One of the key pieces that make CSAs so special is that they are small, local farms run and worked by the farmers. Some farms are solely run by one farmer, while others have workers who are hired to help. “I try to bribe other people to come down,” Eastman says. “It makes a big difference because it’s all on the clock.” Sometimes her sister comes and helps her, and during the summer her fiancé helps her while he isn’t working, but almost all the work that the farm requires is done by Eastman. “It’s all about making it easy for you,” she explained while laying out the plastic bins she uses for her baskets in a circle right outside the garden. “I have a less than ideal system, but it works for me!” As she lays out the bins, I read the names on each one and notice that she has her own bin with Eastman scrawled on the end. I ask her about this and if she and her fiancé only eat produce from the garden or if they still buy produce from the store. She laughs and momentarily pauses before grabbing her gloves and clippers and gesturing for me to follow her through the gate and into the garden. “We buy a lot from the store, actually.” She explained, “In a normal year we’d be able to get a lot out of here, but not this year.” Due to the bad weather, everything had to go to the customers and because she and her fiancé love veggies so much they have had to buy them from the store. As she started examining the few plants still left in the garden, I asked her what she would do if she had extra produce. She explained that she’d like to donate the extra food, but she couldn’t do that this year because there was barely enough for her customers.
         Although this was the first year of this farm, Eastman isn’t sure she will be able to do it again next year. She and her fiancé are getting married next summer and will be gone for three weeks in Sweden, and while having a pet sitter is one thing while you’re gone, asking someone to run your CSA is an entirely different matter. But even knowing all that, she still wants to do it again, because she now has the system down and the farm set up. She explained how it is almost impossible to make money in the first year that a CSA is running because there are a lot of big one-time costs (for example, the green house that she bought). With everything going on and all the expenses that a farm requires, “To make money in all this is sorta a hard task,” Eastman explained almost embarrassedly. “It’s definitely a numbers game.” To explain what she meant by the numbers game, she relayed all the expenses that the chickens alone require. Eastman spends $180 every week and a half on chicken feed. “There’s a fine line between overfeeding and the opposite,” she explained. Her farm charges $4 for a dozen eggs, but the eggs aren’t organic and she says that she is still “Barely breaking even.” If the eggs were organic she’d have to charge $6 at least to just cut it, and the expenses to have organic eggs add up too quickly and just aren’t worth it for her.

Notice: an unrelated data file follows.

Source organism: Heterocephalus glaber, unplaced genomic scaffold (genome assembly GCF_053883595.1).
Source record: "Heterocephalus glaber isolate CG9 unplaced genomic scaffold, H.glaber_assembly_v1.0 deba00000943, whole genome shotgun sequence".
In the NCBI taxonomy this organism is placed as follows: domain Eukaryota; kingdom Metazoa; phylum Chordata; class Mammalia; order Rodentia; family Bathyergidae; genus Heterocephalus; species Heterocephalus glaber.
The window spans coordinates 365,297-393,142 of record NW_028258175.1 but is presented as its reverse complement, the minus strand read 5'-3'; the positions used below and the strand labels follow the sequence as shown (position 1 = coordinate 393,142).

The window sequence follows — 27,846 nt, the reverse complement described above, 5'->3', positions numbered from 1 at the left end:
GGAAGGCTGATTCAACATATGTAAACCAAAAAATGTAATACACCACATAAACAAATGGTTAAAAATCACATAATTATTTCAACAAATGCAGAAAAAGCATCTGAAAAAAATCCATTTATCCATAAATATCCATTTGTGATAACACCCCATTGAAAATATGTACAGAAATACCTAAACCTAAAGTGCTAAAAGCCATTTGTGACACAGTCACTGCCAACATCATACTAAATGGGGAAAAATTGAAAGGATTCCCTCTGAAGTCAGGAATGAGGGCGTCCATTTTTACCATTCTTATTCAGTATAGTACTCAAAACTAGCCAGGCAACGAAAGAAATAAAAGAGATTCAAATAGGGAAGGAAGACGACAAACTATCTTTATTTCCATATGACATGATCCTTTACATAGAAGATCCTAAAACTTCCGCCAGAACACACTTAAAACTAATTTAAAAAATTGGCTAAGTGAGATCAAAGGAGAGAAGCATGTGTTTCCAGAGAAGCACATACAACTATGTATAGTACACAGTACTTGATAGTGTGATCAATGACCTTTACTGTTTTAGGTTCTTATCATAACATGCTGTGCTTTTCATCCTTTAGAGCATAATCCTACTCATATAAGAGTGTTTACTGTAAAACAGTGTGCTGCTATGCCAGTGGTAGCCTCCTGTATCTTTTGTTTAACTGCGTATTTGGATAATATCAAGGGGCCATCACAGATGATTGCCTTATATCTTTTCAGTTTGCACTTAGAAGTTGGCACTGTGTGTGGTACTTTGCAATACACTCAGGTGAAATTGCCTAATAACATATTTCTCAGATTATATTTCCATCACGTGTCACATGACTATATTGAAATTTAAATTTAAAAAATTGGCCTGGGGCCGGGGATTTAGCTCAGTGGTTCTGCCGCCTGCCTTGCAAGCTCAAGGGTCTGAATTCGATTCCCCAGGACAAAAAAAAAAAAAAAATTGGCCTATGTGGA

Eastman loves where she lives now and would love to continue living there so that she would keep her garden, but the apartment is very small for two people and a few dogs. She explained how she and her fiancé almost bought a house down the road and how they had worked out a deal with the Leathermans that if they did buy the house she could continue to run her CSA off their property. But the house had too many problems and would have been a project instead of an investment, and as first time home buyers, Eastman and her fiancé just couldn’t justify it. But Eastman also can’t imagine moving away from here current location, and can’t believe how lucky she is to have been able to live here. Growing up in California, she never got to experience the tranquility of being fully surrounded by the peaceful whispering of the wind through the tall pine trees and the joyous bird calls that are omnipresent in the country. While we talked about growing up in a place like this, Eastman had stopped picking and had seemed to come to a conclusion. “I look at kids like Paxton [Leatherman], and he’ll always have this. He’s so grounded and mature. He’s such a lucky kid. I want my kids to have the same experience.”